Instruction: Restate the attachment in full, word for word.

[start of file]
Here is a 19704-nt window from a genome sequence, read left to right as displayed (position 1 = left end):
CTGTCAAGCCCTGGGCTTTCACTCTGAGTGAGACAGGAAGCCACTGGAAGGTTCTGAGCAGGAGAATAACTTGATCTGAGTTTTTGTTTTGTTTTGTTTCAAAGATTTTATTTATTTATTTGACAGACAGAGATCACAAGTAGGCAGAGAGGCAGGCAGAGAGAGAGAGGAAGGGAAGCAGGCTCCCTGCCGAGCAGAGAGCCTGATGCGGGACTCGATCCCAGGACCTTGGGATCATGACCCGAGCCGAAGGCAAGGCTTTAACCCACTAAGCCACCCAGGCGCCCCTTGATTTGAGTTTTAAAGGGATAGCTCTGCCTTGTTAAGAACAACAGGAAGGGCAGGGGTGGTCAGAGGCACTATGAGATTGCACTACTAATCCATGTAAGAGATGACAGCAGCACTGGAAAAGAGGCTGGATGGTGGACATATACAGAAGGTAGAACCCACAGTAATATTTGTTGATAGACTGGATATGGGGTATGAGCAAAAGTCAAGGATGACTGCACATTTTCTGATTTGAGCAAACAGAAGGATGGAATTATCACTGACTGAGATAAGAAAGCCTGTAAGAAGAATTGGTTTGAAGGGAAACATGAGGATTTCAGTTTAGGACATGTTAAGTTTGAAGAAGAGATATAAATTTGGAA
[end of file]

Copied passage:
Here is a 19704-nt window from a genome sequence, read left to right as displayed (position 1 = left end):
CTGTCAAGCCCTGGGCTTTCACTCTGAGTGAGACAGGAAGCCACTGGAAGGTTCTGAGCAGGAGAATAACTTGATCTGAGTTTTTGTTTTGTTTTGTTTCAAAGATTTTATTTATTTATTTGACAGACAGAGATCACAAGTAGGCAGAGAGGCAGGCAGAGAGAGAGAGGAAGGGAAGCAGGCTCCCTGCCGAGCAGAGAGCCTGATGCGGGACTCGATCCCAGGACCTTGGGATCATGACCCGAGCCGAAGGCAAGGCTTTAACCCACTAAGCCACCCAGGCGCCCCTTGATTTGAGTTTTAAAGGGATAGCTCTGCCTTGTTAAGAACAACAGGAAGGGCAGGGGTGGTCAGAGGCACTATGAGATTGCACTACTAATCCATGTAAGAGATGACAGCAGCACTGGAAAAGAGGCTGGATGGTGGACATATACAGAAGGTAGAACCCACAGTAATATTTGTTGATAGACTGGATATGGGGTATGAGCAAAAGTCAAGGATGACTGCACATTTTCTGATTTGAGCAAACAGAAGGATGGAATTATCACTGACTGAGATAAGAAAGCCTGTAAGAAGAATTGGTTTGAAGGGAAACATGAGGATTTCAGTTTAGGACATGTTAAGTTTGAAGAAGAGATATAAATTTGGAA